A study published in this month's issue of the Journal of Periodontology found that subjects with periodontitis who were exposed to secondhand smoke were more likely to develop bone loss, the number one cause of tooth loss.
Researchers studied rats that were induced with periodontal disease. One group was not exposed to cigarette smoke while the other two groups were exposed to either 30 days of smoke inhalation produced by non-light cigarettes (cigarettes containing higher tar, nicotine and carbon monoxide levels) or light cigarettes (cigarettes containing lower tar, nicotine and carbon monoxide levels).
Results showed that bone loss was greater in the subjects exposed to secondhand smoke regardless of if it was smoke from light or non-light cigarettes than those who were exposed to no smoke at all.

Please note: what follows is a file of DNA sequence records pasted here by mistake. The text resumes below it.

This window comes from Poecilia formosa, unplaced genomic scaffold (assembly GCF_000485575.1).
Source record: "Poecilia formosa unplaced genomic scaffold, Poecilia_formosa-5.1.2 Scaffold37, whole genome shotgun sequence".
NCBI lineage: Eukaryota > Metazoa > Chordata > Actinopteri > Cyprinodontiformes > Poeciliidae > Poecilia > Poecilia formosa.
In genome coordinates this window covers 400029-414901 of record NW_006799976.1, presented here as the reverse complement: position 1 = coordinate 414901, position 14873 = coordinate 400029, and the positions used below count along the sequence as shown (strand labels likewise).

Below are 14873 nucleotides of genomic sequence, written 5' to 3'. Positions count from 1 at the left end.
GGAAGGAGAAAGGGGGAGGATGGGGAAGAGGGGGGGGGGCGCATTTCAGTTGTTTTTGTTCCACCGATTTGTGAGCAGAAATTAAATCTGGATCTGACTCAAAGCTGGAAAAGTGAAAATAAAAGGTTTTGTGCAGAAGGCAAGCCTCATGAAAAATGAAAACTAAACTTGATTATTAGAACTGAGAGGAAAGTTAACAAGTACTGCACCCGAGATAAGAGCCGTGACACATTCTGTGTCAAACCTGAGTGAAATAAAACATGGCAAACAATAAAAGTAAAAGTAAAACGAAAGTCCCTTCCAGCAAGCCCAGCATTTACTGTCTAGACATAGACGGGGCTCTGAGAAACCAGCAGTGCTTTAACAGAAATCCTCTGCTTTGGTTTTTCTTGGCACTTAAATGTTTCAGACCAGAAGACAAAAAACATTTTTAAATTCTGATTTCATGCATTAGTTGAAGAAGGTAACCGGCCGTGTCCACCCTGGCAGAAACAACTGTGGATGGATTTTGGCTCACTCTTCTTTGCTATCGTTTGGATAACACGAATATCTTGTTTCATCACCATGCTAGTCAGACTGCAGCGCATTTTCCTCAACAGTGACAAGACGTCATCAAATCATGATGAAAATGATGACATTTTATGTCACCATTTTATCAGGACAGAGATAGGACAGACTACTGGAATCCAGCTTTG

"Previous clinical research has proven a strong positive correlation between smoking and gum disease. However, this study is unique in that it evaluated the impact of secondhand smoke on periodontitis," explained study author Getulio da R. Nogueira-Filho, DDS.
"This study really drives home the fact that even if you don't smoke the effects of secondhand smoke can be devastating. Part of maintaining a healthy lifestyle should include avoiding smoke filled places such as nightclubs, bars and even some restaurants," said Preston D. Miller, Jr., DDS and AAP president. "The Academy applauds the cities that are taking steps to make their hospitality industries smoke free so all patrons can enjoy not only a good time but also good overall health."
Article Title: "Low-and high-yield cigarette smoke inhalations potentiates bone loss during ligature-induced periodontitis"
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